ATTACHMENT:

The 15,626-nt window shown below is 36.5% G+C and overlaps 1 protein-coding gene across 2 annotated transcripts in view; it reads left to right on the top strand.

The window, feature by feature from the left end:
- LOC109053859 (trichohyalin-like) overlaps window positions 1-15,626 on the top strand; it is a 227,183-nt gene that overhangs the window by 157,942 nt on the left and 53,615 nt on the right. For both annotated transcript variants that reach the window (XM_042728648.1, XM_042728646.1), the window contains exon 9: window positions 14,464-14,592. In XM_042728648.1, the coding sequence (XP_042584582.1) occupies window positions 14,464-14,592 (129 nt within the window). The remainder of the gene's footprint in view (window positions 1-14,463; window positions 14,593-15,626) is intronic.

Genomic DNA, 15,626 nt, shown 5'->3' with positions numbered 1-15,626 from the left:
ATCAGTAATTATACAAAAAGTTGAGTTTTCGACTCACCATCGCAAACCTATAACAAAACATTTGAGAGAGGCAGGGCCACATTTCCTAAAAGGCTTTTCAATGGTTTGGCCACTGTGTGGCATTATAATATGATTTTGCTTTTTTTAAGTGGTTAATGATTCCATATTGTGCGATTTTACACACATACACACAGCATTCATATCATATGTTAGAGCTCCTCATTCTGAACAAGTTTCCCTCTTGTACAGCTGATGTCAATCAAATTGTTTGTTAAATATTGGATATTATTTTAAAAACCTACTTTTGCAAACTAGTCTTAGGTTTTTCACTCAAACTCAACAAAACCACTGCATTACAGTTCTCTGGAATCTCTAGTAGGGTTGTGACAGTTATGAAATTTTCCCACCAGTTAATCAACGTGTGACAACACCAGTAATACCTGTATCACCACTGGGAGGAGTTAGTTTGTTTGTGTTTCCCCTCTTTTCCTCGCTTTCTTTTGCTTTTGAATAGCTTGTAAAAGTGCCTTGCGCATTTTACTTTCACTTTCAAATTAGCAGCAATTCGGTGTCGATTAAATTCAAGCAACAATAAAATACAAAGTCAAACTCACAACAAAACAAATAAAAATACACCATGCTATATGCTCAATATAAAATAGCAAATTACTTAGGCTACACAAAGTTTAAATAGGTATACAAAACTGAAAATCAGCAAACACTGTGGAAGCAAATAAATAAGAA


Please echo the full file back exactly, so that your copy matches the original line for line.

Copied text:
The 15,626-nt window shown below is 36.5% G+C and overlaps 1 protein-coding gene across 2 annotated transcripts in view; it reads left to right on the top strand.

The window, feature by feature from the left end:
- LOC109053859 (trichohyalin-like) overlaps window positions 1-15,626 on the top strand; it is a 227,183-nt gene that overhangs the window by 157,942 nt on the left and 53,615 nt on the right. For both annotated transcript variants that reach the window (XM_042728648.1, XM_042728646.1), the window contains exon 9: window positions 14,464-14,592. In XM_042728648.1, the coding sequence (XP_042584582.1) occupies window positions 14,464-14,592 (129 nt within the window). The remainder of the gene's footprint in view (window positions 1-14,463; window positions 14,593-15,626) is intronic.

Genomic DNA, 15,626 nt, shown 5'->3' with positions numbered 1-15,626 from the left:
ATCAGTAATTATACAAAAAGTTGAGTTTTCGACTCACCATCGCAAACCTATAACAAAACATTTGAGAGAGGCAGGGCCACATTTCCTAAAAGGCTTTTCAATGGTTTGGCCACTGTGTGGCATTATAATATGATTTTGCTTTTTTTAAGTGGTTAATGATTCCATATTGTGCGATTTTACACACATACACACAGCATTCATATCATATGTTAGAGCTCCTCATTCTGAACAAGTTTCCCTCTTGTACAGCTGATGTCAATCAAATTGTTTGTTAAATATTGGATATTATTTTAAAAACCTACTTTTGCAAACTAGTCTTAGGTTTTTCACTCAAACTCAACAAAACCACTGCATTACAGTTCTCTGGAATCTCTAGTAGGGTTGTGACAGTTATGAAATTTTCCCACCAGTTAATCAACGTGTGACAACACCAGTAATACCTGTATCACCACTGGGAGGAGTTAGTTTGTTTGTGTTTCCCCTCTTTTCCTCGCTTTCTTTTGCTTTTGAATAGCTTGTAAAAGTGCCTTGCGCATTTTACTTTCACTTTCAAATTAGCAGCAATTCGGTGTCGATTAAATTCAAGCAACAATAAAATACAAAGTCAAACTCACAACAAAACAAATAAAAATACACCATGCTATATGCTCAATATAAAATAGCAAATTACTTAGGCTACACAAAGTTTAAATAGGTATACAAAACTGAAAATCAGCAAACACTGTGGAAGCAAATAAATAAGAA